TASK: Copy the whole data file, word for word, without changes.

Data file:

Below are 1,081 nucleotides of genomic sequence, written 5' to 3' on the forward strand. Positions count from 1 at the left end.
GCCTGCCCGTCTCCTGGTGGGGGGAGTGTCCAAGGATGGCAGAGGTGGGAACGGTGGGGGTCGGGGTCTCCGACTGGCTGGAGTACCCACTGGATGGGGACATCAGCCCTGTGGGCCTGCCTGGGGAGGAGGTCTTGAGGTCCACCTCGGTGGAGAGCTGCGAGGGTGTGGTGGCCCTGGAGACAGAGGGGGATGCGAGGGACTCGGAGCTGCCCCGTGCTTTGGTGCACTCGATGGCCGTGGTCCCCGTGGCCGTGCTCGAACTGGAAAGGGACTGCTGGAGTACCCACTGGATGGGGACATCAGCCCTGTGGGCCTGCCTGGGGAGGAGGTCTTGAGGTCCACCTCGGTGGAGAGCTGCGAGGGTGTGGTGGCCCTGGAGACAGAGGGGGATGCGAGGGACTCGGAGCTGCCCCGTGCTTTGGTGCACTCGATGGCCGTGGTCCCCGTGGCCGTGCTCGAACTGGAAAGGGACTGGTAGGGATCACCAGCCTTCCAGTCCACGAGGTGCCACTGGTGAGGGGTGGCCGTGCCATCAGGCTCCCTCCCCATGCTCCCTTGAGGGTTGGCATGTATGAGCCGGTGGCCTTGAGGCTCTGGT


Below are 1,081 nucleotides of genomic sequence, written 5' to 3' on the forward strand. Positions count from 1 at the left end.
GCCTGCCCGTCTCCTGGTGGGGGGAGTGTCCAAGGATGGCAGAGGTGGGAACGGTGGGGGTCGGGGTCTCCGACTGGCTGGAGTACCCACTGGATGGGGACATCAGCCCTGTGGGCCTGCCTGGGGAGGAGGTCTTGAGGTCCACCTCGGTGGAGAGCTGCGAGGGTGTGGTGGCCCTGGAGACAGAGGGGGATGCGAGGGACTCGGAGCTGCCCCGTGCTTTGGTGCACTCGATGGCCGTGGTCCCCGTGGCCGTGCTCGAACTGGAAAGGGACTGCTGGAGTACCCACTGGATGGGGACATCAGCCCTGTGGGCCTGCCTGGGGAGGAGGTCTTGAGGTCCACCTCGGTGGAGAGCTGCGAGGGTGTGGTGGCCCTGGAGACAGAGGGGGATGCGAGGGACTCGGAGCTGCCCCGTGCTTTGGTGCACTCGATGGCCGTGGTCCCCGTGGCCGTGCTCGAACTGGAAAGGGACTGGTAGGGATCACCAGCCTTCCAGTCCACGAGGTGCCACTGGTGAGGGGTGGCCGTGCCATCAGGCTCCCTCCCCATGCTCCCTTGAGGGTTGGCATGTATGAGCCGGTGGCCTTGAGGCTCTGGT